Second, we need to recognize where faith formation actually happens. The sad newsflash for many of us is that it’s not primarily at church. When we come to church for an hour or two a week, but spend many times that in our homes or schools or workplaces, we cannot expect the one hour to override everything else. Just like many things, faith begins at home. What we talk about at home, how we relate to others, how we practice our faith (prayers, devotions, studying, etc) at home, what we see at home…and how these translate into our other life-spaces such as work, school, playground, and parking lot are much more formative than even the best pastor or the most amazing sermon. So we need to brush up on our faith vocabulary, unlock the box faith is put in between Sundays, and think/talk/act our faith outside the church building as much as-or even more than-we do inside. Only when we use it will our faith become something worthwhile, and only when we talk about it will we become more articulate (and help those around us become so as well). It may make us uncomfortable, but it must be done.

as a final thought, we have this (page 23):

“Christian adults can no longer treat Jesus like an embarrassing relative, someone we introduce with apologies to alleviate others’ (or is out our?) discomfort–that is, if we introduce him at all.”

 

Thoughts? How are you feeling about all this? Is any of this resonating with you, or are you just thinking “meh, what is this nonsense about?”

What do you feel like you need to combat Moralistic Therapeutic Deism in your own life or in the life of the church?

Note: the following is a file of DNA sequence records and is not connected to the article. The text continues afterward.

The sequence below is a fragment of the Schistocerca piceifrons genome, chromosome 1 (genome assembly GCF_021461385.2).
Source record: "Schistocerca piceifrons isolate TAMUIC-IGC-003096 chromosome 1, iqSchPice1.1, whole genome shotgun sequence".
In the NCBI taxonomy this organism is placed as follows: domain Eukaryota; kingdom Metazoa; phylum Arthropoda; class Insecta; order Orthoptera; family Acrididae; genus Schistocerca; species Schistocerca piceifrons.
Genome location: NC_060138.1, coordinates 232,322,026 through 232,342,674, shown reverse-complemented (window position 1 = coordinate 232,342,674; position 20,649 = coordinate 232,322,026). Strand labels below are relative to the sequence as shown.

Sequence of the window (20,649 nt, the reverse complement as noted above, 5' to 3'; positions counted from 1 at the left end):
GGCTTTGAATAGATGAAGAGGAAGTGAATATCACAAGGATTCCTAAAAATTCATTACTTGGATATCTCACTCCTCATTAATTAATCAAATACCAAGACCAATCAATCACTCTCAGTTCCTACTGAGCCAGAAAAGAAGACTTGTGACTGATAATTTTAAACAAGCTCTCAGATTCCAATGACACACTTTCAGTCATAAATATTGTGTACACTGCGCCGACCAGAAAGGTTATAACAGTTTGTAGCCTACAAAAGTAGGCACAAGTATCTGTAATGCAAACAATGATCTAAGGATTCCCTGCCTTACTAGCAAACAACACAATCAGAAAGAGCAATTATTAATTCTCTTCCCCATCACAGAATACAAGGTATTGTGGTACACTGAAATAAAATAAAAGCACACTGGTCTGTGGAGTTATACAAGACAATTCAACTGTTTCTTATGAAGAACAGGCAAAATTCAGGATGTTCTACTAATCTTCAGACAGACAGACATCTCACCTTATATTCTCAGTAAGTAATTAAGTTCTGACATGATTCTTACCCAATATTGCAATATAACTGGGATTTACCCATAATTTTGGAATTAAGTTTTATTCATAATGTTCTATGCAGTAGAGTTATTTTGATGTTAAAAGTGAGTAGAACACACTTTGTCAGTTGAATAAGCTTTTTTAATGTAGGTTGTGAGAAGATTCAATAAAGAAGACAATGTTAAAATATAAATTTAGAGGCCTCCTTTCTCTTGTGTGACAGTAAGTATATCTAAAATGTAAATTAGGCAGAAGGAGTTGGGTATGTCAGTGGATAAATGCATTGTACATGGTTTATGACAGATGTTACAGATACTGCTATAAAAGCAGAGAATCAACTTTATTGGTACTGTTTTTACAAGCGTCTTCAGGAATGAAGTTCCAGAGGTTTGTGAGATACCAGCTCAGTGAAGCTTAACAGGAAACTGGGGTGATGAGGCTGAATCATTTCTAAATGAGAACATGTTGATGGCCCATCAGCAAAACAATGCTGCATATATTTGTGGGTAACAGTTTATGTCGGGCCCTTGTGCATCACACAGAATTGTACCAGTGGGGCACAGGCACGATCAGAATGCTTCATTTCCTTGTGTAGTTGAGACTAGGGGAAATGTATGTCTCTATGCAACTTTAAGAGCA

Have you ever caught yourself treating Jesus like an embarrassing relative, or apologizing for your faith?

What are some ways you practice your faith, ways that connect you to God and to others and that help you to love God, yourself, your neighbor, and even your enemy?

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One response »

  1. Rev. Dean is not mincing words in her book, Almost Christian. She’s speaking truth to power: the power of cultural influences, peer pressure, and our own family and church upbringing. Dean says that we teach children baseball but expose them to our faith…perhaps just enough to comfort parent and child. It’s worth remembering that teaching is NOT telling. Teaching is modeling, showing, demonstrating. If we teach our children the Christian faith, we have to model Christ, show our children what it means to “pick up the cross”, and demonstrate with words and actions that we follow the way and words of Jesus.

    When we talk at the Oct. 26 WEAVE topic titled, The Crossing: How Our Faith and Politics Intersect, there will be issues and ideas that threaten our comfort level as Christians. But, if we intend to walk our talk, we have to admit there are profoundly political implications in the life of Jesus. We can do no less and still claim to “believe in the one whom God has sent.”

    There is that reluctance to publicly claim Christ as Lord in our lives. When I find myself in a position to properly tell others my statement or action is because I am a Christian, I try to use Paul as my model. In Romans 1:16 he says loudly and proudly, “I am not ashamed of the gospel.”